School board approves cuts to teachers, sports and band in ‘worst-case scenario’ budget
The Sacramento City Unified School District board unanimously voted to balance the district’s projected “worst-case” budget shortfall of $22.35 million by eliminating financial support for sports, drama, yearbook, newspaper, marching band, cheerleading and speech and debate.
The proposal is to eliminate “extra pay for extra-duty stipends,” uniform replacements funds, athletic trainer funds and co-curricular transportation funds for a savings of $1.26 million, according to the district.
Board members also voted to reduce the district’s counseling staff by 37 percent, eliminating one assistant principal position at each high school and raising K-3 class sizes at two grade levels. The board previously approved raising class sizes for all other grades – including 40 students per teacher at the high school level.
“It’s a horrible scenario. The superintendent and board will still continue to look for ways to fund these programs,” said spokesman Gabe Rosson Friday morning.
The district is racing to meet a March 15 deadline to present a balanced budget to the Sacramento County Office of Education or risk receiving a “negative” rating, which could lead to state takeover. This year’s budgeting process is especially challenging, as the state’s funding of K-12 districts hinges on voters extending current temporary taxes in a June 7 special election.
Gov. Jerry Brown is asking for a two-thirds vote in the State Legislature for such a measure and has given legislators a March 10 deadline. If the taxes are not extended, SCUSD will face a $22.35 million shortfall.
Sacramento Teachers Associated President Linda Tuttle said Friday afternoon that she was shocked the cuts went as deep as they did.
So far, the Legislature has not placed tax extensions on the ballot, but Tuttle said she believes it’s more than likely they will make it as the Sacramento Metro Chamber announced its support of the tax extensions.
Tuttle said she calls on voters to choose to fund programs they had when they were students. “What do voters value? These are the things they had in schools. We’re at the mercy of the voters,” she said.
Tuttle said that if the tax extensions do get on the ballot and pass, the budget situation would be bearable to teachers. They would have to “only cut 6-9 million – we can do that … oh golly, cut only 6-9 million: That’s a ridiculous statement.”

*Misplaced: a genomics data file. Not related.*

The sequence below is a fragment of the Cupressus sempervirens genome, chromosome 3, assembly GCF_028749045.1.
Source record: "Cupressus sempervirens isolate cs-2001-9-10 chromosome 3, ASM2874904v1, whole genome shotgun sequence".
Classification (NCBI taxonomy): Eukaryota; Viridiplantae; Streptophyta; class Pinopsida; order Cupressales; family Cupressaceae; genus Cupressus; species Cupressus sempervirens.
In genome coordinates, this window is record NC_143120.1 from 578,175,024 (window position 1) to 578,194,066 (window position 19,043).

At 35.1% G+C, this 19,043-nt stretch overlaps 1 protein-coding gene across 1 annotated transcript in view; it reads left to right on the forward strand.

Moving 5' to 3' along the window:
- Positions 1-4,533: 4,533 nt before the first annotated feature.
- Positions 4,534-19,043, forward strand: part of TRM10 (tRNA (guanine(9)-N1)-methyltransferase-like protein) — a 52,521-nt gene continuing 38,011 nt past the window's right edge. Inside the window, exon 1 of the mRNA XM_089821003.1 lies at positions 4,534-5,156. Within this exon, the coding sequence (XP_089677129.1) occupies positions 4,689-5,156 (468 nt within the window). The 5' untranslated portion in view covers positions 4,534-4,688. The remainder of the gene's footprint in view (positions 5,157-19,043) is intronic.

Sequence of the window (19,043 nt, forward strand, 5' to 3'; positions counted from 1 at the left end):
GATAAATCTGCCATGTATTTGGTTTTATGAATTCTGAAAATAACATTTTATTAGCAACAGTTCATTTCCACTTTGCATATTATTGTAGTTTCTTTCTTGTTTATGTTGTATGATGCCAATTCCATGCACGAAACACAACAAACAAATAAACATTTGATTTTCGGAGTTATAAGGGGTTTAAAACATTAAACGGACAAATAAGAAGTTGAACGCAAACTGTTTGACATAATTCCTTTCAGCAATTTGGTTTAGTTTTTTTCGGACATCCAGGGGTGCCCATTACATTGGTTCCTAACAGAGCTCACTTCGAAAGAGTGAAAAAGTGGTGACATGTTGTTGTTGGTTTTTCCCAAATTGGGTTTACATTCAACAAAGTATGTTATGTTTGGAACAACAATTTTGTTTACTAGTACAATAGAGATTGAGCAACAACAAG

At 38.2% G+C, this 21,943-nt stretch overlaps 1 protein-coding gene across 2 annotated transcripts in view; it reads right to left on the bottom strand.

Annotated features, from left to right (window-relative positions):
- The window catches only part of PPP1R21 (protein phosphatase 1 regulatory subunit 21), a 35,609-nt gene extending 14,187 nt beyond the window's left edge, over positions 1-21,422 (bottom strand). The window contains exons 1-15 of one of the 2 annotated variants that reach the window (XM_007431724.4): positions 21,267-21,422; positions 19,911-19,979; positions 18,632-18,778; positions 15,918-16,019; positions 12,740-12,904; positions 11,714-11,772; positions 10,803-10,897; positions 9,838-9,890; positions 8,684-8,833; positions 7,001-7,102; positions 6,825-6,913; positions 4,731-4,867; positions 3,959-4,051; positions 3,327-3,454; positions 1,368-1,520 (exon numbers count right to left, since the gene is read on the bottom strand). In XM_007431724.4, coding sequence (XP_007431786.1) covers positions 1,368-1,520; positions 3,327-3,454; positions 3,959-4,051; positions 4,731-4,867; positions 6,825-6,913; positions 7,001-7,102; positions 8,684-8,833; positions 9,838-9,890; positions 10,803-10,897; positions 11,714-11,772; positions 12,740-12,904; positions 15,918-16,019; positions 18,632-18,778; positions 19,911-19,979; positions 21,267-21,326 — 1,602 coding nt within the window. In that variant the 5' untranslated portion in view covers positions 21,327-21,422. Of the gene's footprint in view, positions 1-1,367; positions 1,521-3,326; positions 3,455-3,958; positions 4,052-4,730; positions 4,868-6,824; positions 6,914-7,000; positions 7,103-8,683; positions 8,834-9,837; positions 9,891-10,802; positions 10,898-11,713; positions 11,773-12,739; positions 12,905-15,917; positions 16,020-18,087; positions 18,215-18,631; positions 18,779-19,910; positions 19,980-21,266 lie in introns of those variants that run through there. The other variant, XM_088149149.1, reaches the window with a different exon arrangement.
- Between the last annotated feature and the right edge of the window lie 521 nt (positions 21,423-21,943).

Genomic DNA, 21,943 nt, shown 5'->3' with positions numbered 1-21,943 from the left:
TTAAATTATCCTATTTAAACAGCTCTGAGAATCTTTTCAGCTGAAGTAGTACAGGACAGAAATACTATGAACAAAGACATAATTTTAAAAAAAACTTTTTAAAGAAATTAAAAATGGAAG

Raising class sizes, which must be negotiated with unions, reduces the need for teachers. The board also approved layoff notices to certificated staff, which includes teachers, counselors and other positions.
Tuttle said that teachers agreed last year to keep class sizes down by giving $95 a month to the district. If the worst-case scenario materializes and class sizes go up, she said the union might seek legal action, though they are hoping they won’t go that route.
“These proposed cuts are terrible,” said Superintendent Jonathan Raymond. “There isn’t an expendable position in our district. We have no surplus staff. We have no programs that are simply ‘icing on the cake.’ Sports, drama, yearbook – these are programs students need and deserve. Often, these so-called ‘extras’ are the only reason kids come to school.”
SCUSD’s worst-case shortfall is on top of $177 million in cuts to SCUSD’s budget in the last nine years – a 35 percent reduction in what was once a $500 million budget. Even if voters pass tax extensions in a special election, it is projected that more cuts will be needed to balance SCUSD’s budget for next year, due to the lingering recession and enrollment declines in some areas.
As soon as the 3 p.m. bell rang at Hiram Johnson High School, band teacher Kevin Goings was joined with seven students who are part of a drum lineup who, as music director Luana Hernandez said, were playing just to play.
“We’re investing in you right now,” Goings, said when one of them missed a beat. The group gathers about four days a week after school and was started about two years ago when Goings revamped the program, explained Hernandez.
Hernandez noted that because stipends are going to be cut, more impoverished schools will suffer more than others.
To raise awareness of budget issues, the district has been holding a series of community forums. The district also has asked its community to participate in a budget priorities survey, which is available at www.scusd.edu.
In a letter to employees, Raymond urged family members, friends and neighbors throughout the state to contact their elected officials to support getting the tax extensions on the June 7 ballot.
“We need the public to understand that years of the state balancing its budget on the backs of kids has eliminated all the easy solutions to public education under-funding,” Raymond said. “As a colleague of mine recently said, not only is all the ‘low-hanging fruit’ gone, the tree is gone.”
Monica Stark can be reached at firstname.lastname@example.org